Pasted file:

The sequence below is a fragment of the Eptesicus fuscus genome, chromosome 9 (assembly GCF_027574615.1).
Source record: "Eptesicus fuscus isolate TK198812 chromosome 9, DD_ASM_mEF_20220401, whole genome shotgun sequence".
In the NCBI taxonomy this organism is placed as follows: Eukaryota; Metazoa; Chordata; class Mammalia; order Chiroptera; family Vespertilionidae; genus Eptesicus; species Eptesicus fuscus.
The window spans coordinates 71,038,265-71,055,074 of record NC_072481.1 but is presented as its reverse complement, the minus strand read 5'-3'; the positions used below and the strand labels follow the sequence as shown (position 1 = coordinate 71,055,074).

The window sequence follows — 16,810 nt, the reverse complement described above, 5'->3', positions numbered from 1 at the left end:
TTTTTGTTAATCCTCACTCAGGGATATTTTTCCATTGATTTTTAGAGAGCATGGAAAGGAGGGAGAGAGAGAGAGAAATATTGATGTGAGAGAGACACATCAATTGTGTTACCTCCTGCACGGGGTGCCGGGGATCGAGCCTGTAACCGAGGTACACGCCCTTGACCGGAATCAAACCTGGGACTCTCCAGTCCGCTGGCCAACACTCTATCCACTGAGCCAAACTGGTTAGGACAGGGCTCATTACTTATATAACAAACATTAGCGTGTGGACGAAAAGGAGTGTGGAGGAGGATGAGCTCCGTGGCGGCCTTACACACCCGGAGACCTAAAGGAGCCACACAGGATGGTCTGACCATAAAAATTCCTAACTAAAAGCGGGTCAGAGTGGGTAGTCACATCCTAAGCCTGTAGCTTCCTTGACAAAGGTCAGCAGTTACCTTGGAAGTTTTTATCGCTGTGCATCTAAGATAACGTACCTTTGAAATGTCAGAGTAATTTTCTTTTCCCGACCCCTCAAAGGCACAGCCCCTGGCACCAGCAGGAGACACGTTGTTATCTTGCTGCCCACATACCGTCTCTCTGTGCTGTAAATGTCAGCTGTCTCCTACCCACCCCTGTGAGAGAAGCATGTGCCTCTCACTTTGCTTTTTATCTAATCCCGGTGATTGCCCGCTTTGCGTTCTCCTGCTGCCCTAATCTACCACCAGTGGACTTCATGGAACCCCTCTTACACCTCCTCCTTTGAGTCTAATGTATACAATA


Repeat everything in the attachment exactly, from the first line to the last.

The sequence below is a fragment of the Eptesicus fuscus genome, chromosome 9 (assembly GCF_027574615.1).
Source record: "Eptesicus fuscus isolate TK198812 chromosome 9, DD_ASM_mEF_20220401, whole genome shotgun sequence".
In the NCBI taxonomy this organism is placed as follows: Eukaryota; Metazoa; Chordata; class Mammalia; order Chiroptera; family Vespertilionidae; genus Eptesicus; species Eptesicus fuscus.
The window spans coordinates 71,038,265-71,055,074 of record NC_072481.1 but is presented as its reverse complement, the minus strand read 5'-3'; the positions used below and the strand labels follow the sequence as shown (position 1 = coordinate 71,055,074).

The window sequence follows — 16,810 nt, the reverse complement described above, 5'->3', positions numbered from 1 at the left end:
TTTTTGTTAATCCTCACTCAGGGATATTTTTCCATTGATTTTTAGAGAGCATGGAAAGGAGGGAGAGAGAGAGAGAAATATTGATGTGAGAGAGACACATCAATTGTGTTACCTCCTGCACGGGGTGCCGGGGATCGAGCCTGTAACCGAGGTACACGCCCTTGACCGGAATCAAACCTGGGACTCTCCAGTCCGCTGGCCAACACTCTATCCACTGAGCCAAACTGGTTAGGACAGGGCTCATTACTTATATAACAAACATTAGCGTGTGGACGAAAAGGAGTGTGGAGGAGGATGAGCTCCGTGGCGGCCTTACACACCCGGAGACCTAAAGGAGCCACACAGGATGGTCTGACCATAAAAATTCCTAACTAAAAGCGGGTCAGAGTGGGTAGTCACATCCTAAGCCTGTAGCTTCCTTGACAAAGGTCAGCAGTTACCTTGGAAGTTTTTATCGCTGTGCATCTAAGATAACGTACCTTTGAAATGTCAGAGTAATTTTCTTTTCCCGACCCCTCAAAGGCACAGCCCCTGGCACCAGCAGGAGACACGTTGTTATCTTGCTGCCCACATACCGTCTCTCTGTGCTGTAAATGTCAGCTGTCTCCTACCCACCCCTGTGAGAGAAGCATGTGCCTCTCACTTTGCTTTTTATCTAATCCCGGTGATTGCCCGCTTTGCGTTCTCCTGCTGCCCTAATCTACCACCAGTGGACTTCATGGAACCCCTCTTACACCTCCTCCTTTGAGTCTAATGTATACAATA